Friday, April 3, 2009

April 3rd A Memorable date

Today is the 35th anniversary of one of the largest tornado outbreaks in the history of the United States. Our little town of Xenia, Ohio was hit with the largest F5 tornado recorded to that date. Today is a very dark, blustery, rainy day that brings back memories of those days. Most of the time I don’t think about it. But the date does catch me each year. It’s like a birthday of a relative long gone but you still remember. It’s just the fact that the wind is blowing pretty hard today and it is so dark that I am reminded more so today than normal. After experiencing 3 more tornado's in our town (2 of which came with in 1/2 a mile of our home) over the last 35 years I have gotten less afraid. I really am not one to dwell on past tragedies. I prefer to move on but there has been a lot of attention this year about the tornado and I suppose that is why I am more sensitive today than normal.
I am posting a couple of web address' if anyone is interested in some of the stories from people here in Xenia and what happened to them.

I have no old images of that day but I am posting some images of my cute little town for you to enjoy as it looks today!Even though I was not directly effected in any of the tornado's, life is disrupted and the aftermath is traumatic. So much is lost and services are interrupted. There is also the sounds that bring back memories. Helicopters, sirens. Then there is the darkness and quiet because of no power. I was in the 8th grade when the ‘74 tornado struck and I didn’t attend a full day of school again until my senior year when the new school was finally built. I was at home for the next two tornado's and could hear the high pitched scream like sound they make. The last one, I drove into town just after, not realizing how devastating this one had been. It is ironic that this last one would be the one to finally take the fear away. Many people were caught in this one but survived so I realized that not all tornado's are as bad as the ‘74 one and that you can survive. Maybe it is my age but I am also not worried about my stuff anymore so I don’t freak out about loosing my home. I do still take my photo albums to the basement when they announce really bad storms! I am attached to my photographs :). So here are a few of my town I hope you enjoy. Court House ~ Greene County is the county seat

A train used to run down the middle of Xenia. We have a lot of history with the railroads.

Shawnee Park

Galloway cabin

The reproduction of the old train depot. It is the hub of the bicycle trails that run throughout Ohio on the old railroad tracks.

Old Library built with money donated by Carnegie.

The home of the Greene County Historical Society.

Downtown S. Detroit St.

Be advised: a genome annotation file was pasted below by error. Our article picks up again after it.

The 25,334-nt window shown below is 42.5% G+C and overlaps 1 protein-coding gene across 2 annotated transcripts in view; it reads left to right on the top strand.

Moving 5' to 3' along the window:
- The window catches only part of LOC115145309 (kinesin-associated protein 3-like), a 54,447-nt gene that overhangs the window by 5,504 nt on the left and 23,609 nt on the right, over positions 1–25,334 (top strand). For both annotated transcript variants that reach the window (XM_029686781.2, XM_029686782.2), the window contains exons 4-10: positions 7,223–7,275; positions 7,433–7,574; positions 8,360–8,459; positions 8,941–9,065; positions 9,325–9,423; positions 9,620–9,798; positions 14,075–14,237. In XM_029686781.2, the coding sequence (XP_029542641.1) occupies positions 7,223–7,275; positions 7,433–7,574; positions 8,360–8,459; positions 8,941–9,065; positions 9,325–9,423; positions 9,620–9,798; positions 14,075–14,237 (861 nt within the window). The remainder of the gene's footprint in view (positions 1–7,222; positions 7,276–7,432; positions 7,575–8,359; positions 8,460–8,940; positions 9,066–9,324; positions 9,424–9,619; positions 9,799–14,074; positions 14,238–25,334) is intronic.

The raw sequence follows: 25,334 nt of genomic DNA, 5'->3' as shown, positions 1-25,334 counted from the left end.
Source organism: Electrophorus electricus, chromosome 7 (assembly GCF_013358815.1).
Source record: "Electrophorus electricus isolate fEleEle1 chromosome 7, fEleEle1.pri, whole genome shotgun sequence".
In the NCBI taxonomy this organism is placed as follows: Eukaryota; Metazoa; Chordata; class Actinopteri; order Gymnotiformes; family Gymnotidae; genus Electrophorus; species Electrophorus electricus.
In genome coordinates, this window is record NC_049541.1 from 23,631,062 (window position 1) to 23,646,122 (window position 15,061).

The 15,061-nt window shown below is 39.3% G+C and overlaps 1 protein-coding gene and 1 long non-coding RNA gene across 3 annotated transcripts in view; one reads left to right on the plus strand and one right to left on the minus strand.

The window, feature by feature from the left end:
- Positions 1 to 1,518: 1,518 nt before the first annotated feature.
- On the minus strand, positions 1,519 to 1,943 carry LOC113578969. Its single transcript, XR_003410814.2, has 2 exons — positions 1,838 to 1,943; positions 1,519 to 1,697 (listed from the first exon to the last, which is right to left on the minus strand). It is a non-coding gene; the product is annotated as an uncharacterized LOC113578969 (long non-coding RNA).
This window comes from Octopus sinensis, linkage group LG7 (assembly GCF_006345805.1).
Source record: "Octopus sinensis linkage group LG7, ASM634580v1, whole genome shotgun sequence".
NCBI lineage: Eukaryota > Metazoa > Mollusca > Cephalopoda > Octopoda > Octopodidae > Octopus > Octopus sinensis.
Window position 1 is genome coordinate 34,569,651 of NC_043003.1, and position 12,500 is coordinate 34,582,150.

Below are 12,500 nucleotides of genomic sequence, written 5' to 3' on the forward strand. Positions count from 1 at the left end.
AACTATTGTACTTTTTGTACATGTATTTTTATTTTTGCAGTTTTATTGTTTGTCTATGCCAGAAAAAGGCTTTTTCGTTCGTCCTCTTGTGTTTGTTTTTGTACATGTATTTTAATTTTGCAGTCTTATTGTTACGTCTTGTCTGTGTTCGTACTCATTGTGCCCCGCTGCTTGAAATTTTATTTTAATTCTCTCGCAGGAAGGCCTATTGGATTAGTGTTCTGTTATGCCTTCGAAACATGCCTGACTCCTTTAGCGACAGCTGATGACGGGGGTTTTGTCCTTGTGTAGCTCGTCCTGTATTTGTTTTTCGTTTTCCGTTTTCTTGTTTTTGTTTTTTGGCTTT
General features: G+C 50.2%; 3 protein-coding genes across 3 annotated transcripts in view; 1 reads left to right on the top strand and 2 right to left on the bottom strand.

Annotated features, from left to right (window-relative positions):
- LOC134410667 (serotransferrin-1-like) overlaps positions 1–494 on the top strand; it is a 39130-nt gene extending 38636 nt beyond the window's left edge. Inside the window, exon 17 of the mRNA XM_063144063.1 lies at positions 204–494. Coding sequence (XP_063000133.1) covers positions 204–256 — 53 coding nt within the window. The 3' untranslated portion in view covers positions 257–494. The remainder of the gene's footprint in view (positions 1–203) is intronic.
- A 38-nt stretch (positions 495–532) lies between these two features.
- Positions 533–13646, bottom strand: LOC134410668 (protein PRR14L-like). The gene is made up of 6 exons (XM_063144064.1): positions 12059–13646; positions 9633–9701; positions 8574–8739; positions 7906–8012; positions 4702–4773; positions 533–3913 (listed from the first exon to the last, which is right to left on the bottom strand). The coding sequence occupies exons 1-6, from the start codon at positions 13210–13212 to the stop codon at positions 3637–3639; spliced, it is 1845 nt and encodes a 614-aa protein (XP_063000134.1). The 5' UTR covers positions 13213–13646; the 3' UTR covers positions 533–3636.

Downtown E. Main St.


  1. Sherri,

    What a great little town (and beautiful pics) - I'm in Ohio too - Mansfield...and it's a dreary day, but we know this "stuff" is short-lived and things will be turning green and springing up all over the place!

    I saw your post on the Junk Camp website, and thought I'd stop by. You mentioned the Springfield Extravaganza - and it's my favorite place to go - buying or selling. My friend and I sell shabby chic/cottage style painted furniture and other fun things. We love to go junking around Ohio. (and it's almost garage sale season too!)

    Take care!

  2. did not want this much time to pass before chatting...thanks for peeking in

    Oh happy Easter Day

  3. I remember that day like it was yesterday. The hubs and I were expecting our first child. We were living in the trailer court on N Detroit and saw the tornado coming our way. We figured we would have no chance of surviving in a trailer. We got in our car and tried to outrun it. It seemed that whichever way we turned, the tornado seemed to follow. It was HUGE! People were sort of standing in the streets, watching...We yelled at a couple to take cover. We ended up parked in a corner in the YMCA parking time to get out and run to the basement of the Y. WHen it hit, the car was sort of floating up and down. We knew it was no mistake that our car was the only one in the parking lot with our windows in tact. The rest were thrown about like children's toys. God is good. HE kept us safe. My husband watched the school be blown to bits. I, on the other hand, was crouching low and praying! Loudly! :) After it was over, we were able to drive our car out of the area. (Unbelievable! we were young and stupid!) We had one little piece of glass lodged in a tire.
    Of course, you know the trailer court remained untouched...
    I will never forget how the community came together to help one another.
    I will not forget a childhood friend who went out to get her son in the back yard and neither made it back.
    After the tornado, we sold the trailer...people were needing places to live.
    We ended up living on Weaver Street...on Shawnee Park. The park was not so lovely as it is today. It was fun to watch the process of the park restoration at the time. I can remember one of the first weddings to take place in the band shell(is that what it is called now?).
    We moved from Xenia in '77. We've been back a couple of times.
    Thanks for sharing the link.